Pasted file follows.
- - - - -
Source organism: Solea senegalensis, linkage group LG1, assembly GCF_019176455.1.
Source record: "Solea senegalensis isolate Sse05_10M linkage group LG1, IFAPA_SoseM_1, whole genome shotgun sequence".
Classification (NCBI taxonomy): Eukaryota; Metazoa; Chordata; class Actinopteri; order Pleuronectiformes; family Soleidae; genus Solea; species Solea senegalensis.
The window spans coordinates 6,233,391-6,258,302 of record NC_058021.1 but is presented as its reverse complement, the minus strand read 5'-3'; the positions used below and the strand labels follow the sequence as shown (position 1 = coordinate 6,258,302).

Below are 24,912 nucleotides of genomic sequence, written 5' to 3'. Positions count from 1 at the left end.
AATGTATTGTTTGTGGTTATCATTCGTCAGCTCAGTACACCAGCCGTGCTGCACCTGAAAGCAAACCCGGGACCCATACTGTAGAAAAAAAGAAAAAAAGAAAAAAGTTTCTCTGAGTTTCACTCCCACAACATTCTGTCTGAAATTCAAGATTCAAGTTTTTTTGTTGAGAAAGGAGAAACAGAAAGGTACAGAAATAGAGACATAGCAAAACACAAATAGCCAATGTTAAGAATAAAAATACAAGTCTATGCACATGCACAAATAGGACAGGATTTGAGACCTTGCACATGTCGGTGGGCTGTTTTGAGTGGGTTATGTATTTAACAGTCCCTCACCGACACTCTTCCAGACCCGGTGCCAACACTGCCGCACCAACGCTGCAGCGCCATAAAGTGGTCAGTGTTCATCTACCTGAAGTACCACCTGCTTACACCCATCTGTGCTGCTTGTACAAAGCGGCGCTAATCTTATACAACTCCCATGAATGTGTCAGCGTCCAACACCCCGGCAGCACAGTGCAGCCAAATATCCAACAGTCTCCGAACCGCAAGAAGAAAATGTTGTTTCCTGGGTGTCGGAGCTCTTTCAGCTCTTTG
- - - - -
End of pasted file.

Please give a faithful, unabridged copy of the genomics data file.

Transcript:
Source organism: Solea senegalensis, linkage group LG1, assembly GCF_019176455.1.
Source record: "Solea senegalensis isolate Sse05_10M linkage group LG1, IFAPA_SoseM_1, whole genome shotgun sequence".
Classification (NCBI taxonomy): Eukaryota; Metazoa; Chordata; class Actinopteri; order Pleuronectiformes; family Soleidae; genus Solea; species Solea senegalensis.
The window spans coordinates 6,233,391-6,258,302 of record NC_058021.1 but is presented as its reverse complement, the minus strand read 5'-3'; the positions used below and the strand labels follow the sequence as shown (position 1 = coordinate 6,258,302).

Below are 24,912 nucleotides of genomic sequence, written 5' to 3'. Positions count from 1 at the left end.
AATGTATTGTTTGTGGTTATCATTCGTCAGCTCAGTACACCAGCCGTGCTGCACCTGAAAGCAAACCCGGGACCCATACTGTAGAAAAAAAGAAAAAAAGAAAAAAGTTTCTCTGAGTTTCACTCCCACAACATTCTGTCTGAAATTCAAGATTCAAGTTTTTTTGTTGAGAAAGGAGAAACAGAAAGGTACAGAAATAGAGACATAGCAAAACACAAATAGCCAATGTTAAGAATAAAAATACAAGTCTATGCACATGCACAAATAGGACAGGATTTGAGACCTTGCACATGTCGGTGGGCTGTTTTGAGTGGGTTATGTATTTAACAGTCCCTCACCGACACTCTTCCAGACCCGGTGCCAACACTGCCGCACCAACGCTGCAGCGCCATAAAGTGGTCAGTGTTCATCTACCTGAAGTACCACCTGCTTACACCCATCTGTGCTGCTTGTACAAAGCGGCGCTAATCTTATACAACTCCCATGAATGTGTCAGCGTCCAACACCCCGGCAGCACAGTGCAGCCAAATATCCAACAGTCTCCGAACCGCAAGAAGAAAATGTTGTTTCCTGGGTGTCGGAGCTCTTTCAGCTCTTTG